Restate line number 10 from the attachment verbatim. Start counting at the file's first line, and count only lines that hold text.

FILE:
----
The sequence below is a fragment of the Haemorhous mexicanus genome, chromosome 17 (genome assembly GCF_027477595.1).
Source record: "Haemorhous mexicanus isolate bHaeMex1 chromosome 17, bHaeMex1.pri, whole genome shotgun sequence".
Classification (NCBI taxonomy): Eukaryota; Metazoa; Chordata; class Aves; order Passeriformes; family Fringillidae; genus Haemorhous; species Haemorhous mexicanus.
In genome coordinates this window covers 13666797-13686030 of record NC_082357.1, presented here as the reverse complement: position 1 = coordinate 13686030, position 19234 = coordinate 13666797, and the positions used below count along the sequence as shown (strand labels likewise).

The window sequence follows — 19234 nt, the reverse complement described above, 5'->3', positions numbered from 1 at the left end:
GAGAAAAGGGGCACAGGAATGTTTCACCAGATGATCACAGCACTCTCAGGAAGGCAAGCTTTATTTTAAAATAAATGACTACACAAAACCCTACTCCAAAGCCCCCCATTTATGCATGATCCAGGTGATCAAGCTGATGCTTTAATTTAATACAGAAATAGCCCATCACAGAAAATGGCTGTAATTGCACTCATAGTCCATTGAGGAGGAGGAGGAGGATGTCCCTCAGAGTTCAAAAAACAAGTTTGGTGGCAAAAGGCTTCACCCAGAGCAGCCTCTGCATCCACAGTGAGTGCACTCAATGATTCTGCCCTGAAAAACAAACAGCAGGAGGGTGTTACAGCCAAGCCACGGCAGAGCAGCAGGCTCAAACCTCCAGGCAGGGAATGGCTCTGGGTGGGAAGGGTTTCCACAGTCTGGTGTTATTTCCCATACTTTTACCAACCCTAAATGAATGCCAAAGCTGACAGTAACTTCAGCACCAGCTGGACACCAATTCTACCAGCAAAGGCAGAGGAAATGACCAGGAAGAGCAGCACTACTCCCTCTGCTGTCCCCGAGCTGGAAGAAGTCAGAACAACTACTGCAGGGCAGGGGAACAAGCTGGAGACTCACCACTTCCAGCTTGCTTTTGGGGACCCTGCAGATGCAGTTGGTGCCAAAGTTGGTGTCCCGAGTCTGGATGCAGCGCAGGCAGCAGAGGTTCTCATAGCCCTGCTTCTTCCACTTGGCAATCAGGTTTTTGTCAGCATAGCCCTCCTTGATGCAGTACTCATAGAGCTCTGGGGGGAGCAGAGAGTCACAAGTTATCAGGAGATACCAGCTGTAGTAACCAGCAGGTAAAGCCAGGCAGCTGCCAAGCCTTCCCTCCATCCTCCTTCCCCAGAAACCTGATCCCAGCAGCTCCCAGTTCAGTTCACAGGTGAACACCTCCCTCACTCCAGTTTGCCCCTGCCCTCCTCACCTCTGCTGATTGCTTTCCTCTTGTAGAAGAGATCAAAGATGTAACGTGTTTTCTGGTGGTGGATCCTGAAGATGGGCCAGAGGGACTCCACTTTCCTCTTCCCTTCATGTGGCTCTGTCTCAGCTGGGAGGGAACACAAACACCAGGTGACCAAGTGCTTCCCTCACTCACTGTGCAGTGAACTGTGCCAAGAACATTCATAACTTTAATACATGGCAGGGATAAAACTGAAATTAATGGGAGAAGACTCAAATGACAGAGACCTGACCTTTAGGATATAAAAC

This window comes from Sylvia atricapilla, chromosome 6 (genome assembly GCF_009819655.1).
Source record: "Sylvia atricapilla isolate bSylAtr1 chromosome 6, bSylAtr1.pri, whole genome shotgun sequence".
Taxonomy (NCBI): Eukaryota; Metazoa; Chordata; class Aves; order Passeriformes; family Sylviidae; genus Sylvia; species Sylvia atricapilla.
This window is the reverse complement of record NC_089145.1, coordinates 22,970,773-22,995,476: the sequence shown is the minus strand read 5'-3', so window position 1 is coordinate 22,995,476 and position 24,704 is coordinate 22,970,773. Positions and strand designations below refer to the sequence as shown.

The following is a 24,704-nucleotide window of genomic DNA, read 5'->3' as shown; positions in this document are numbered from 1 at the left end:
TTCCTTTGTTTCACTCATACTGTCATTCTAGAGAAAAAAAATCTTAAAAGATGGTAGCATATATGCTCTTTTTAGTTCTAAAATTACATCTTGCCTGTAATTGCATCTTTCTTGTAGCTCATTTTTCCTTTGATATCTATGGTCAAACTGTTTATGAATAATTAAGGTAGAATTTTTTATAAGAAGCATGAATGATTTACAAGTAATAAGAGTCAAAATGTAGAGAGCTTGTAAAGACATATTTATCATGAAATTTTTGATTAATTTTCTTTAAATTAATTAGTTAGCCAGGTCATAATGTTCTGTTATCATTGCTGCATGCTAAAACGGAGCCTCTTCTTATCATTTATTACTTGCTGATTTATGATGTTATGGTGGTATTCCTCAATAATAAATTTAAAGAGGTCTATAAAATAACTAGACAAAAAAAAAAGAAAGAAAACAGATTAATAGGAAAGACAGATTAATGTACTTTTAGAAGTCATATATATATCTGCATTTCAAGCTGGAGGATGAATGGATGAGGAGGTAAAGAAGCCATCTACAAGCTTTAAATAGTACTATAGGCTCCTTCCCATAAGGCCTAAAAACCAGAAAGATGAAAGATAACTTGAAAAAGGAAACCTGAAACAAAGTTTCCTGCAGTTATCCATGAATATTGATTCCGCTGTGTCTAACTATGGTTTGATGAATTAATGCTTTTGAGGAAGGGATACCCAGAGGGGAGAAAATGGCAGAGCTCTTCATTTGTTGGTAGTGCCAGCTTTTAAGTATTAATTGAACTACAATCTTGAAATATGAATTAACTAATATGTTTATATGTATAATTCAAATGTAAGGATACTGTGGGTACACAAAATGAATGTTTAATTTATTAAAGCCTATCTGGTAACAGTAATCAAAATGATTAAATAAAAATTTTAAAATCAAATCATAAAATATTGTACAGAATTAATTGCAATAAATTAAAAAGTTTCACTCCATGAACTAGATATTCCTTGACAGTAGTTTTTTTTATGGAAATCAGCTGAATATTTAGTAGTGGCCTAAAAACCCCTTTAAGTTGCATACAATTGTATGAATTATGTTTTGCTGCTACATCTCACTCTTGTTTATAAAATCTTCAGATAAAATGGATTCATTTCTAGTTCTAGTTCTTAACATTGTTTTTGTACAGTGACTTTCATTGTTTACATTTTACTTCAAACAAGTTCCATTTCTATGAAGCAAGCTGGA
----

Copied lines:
This window is the reverse complement of record NC_089145.1, coordinates 22,970,773-22,995,476: the sequence shown is the minus strand read 5'-3', so window position 1 is coordinate 22,995,476 and position 24,704 is coordinate 22,970,773. Positions and strand designations below refer to the sequence as shown.